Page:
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One of the presents I received this Christmas was a book on Dostoyevsky by Rowan Williams (yes ... that Rowan Williams!) So far, I've read the first chapter, and yes, it's heavy going: not surprisingly, Rowan Williams views Dostoyevsky from a theological angle, and I have so little experience of theology, that I am finding it difficult following his thought. But it's something I'd like to read, nonetheless, as I feel that Dostoyevsky is quite obviously one of the great giants of literature, and, although I can sense the imense power in his works, I have never really quite got to grips with him. He seems to me almost a sort of alien being: no doubt the vision he presents in his work is profound, but it is a vision so alien to my sensibilities, that I cannot quite come to terms with it.

One reason for this, I think, is that, not having had any sort of religious background, my sensibilities are very secular, and I increasingly think that it is impossible to appreciate Dostoyevsky from a secular perspective. I very much want at least to understand (if not necessarily to share) the religious frame of mind from which Dostoyevsky's work can make sense - for, at the moment, despite the power and the intensity apparent in these works, they frankly make very little sense to me.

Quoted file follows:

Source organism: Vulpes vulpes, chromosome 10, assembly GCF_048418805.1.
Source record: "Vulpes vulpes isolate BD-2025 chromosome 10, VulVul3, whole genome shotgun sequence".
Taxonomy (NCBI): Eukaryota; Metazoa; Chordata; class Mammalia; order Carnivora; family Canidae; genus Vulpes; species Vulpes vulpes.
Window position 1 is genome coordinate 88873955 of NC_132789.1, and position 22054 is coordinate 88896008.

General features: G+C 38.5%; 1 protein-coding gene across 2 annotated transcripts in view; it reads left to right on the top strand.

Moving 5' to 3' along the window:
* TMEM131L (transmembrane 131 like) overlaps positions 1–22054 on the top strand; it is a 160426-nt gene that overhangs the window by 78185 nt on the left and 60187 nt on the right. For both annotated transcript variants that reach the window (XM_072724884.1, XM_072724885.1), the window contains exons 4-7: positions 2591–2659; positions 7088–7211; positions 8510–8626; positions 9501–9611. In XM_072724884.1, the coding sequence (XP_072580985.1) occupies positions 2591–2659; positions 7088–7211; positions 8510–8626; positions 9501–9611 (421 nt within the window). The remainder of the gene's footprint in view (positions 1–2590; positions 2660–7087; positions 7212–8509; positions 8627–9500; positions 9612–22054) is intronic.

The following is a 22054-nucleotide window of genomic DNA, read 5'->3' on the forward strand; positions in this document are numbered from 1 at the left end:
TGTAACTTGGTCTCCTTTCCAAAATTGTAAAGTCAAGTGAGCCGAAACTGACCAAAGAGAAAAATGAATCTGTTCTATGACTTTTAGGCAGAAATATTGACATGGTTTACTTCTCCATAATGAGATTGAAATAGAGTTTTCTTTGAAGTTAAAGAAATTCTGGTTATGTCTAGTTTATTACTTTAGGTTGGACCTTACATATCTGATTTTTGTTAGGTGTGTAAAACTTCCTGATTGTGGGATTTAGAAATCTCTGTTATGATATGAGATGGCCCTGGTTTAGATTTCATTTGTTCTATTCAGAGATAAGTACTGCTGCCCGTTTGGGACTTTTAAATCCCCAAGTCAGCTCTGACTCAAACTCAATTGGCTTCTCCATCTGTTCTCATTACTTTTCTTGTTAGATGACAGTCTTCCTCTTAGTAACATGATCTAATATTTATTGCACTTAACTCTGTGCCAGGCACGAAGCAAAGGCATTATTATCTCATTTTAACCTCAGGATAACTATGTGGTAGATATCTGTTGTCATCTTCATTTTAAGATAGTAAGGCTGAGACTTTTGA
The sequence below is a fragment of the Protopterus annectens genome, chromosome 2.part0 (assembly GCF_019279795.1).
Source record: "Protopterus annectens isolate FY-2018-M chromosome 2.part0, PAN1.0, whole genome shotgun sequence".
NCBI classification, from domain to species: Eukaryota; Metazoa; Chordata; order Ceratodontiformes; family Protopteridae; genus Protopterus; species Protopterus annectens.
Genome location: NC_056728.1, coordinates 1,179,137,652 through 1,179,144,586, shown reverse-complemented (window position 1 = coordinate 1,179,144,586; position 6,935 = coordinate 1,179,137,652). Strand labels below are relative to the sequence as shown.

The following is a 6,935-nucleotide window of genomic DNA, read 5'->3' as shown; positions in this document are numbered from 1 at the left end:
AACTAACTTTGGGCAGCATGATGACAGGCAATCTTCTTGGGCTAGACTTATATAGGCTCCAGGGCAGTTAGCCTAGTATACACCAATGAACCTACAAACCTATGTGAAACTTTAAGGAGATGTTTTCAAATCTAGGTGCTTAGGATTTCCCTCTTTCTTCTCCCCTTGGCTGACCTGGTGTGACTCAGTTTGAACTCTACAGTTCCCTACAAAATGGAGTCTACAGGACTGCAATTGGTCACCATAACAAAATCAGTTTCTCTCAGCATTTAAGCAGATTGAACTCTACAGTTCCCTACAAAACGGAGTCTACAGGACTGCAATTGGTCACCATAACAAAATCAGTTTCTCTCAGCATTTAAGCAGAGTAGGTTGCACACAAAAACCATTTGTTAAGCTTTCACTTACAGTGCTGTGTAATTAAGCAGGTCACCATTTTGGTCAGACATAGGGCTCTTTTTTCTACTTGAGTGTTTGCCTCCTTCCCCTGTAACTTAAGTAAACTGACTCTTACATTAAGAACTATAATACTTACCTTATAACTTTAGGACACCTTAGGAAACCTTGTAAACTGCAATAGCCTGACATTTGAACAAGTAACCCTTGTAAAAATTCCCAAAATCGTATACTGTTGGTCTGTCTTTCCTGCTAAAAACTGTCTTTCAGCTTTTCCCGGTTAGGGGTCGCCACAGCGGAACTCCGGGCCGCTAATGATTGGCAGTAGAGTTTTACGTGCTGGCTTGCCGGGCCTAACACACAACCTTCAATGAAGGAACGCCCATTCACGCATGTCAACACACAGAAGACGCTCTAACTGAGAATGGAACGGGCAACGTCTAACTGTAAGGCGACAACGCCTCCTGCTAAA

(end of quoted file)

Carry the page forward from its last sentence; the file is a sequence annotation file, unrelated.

Anyway - I thought I'd open up this thread to solicit from anyone out there any thought on this obviously great writer.
Klara Z

Dostoyevsky is certainly one of the 'heavies' and I agree---there is something very alien about his outlook on life----at one time, (student years) I read  a few of his novels (Brothers Karamazov, The Idiot, The Devils and Crime and Punishment) and I was frequently perplexed in a way that I am not perplexed when reading other Russian writers like  Gorky, Chekhov, and Tolstoy. The characters often behaved in a way that I found quite inexplicable and finding my way through the plot seemed quite tortuous at times.

I think if anyone was beginning to read Dostovesky for the first time, a good start would be 'Crime and Punishment'---a very moving novel and, I suppose, the most accessible.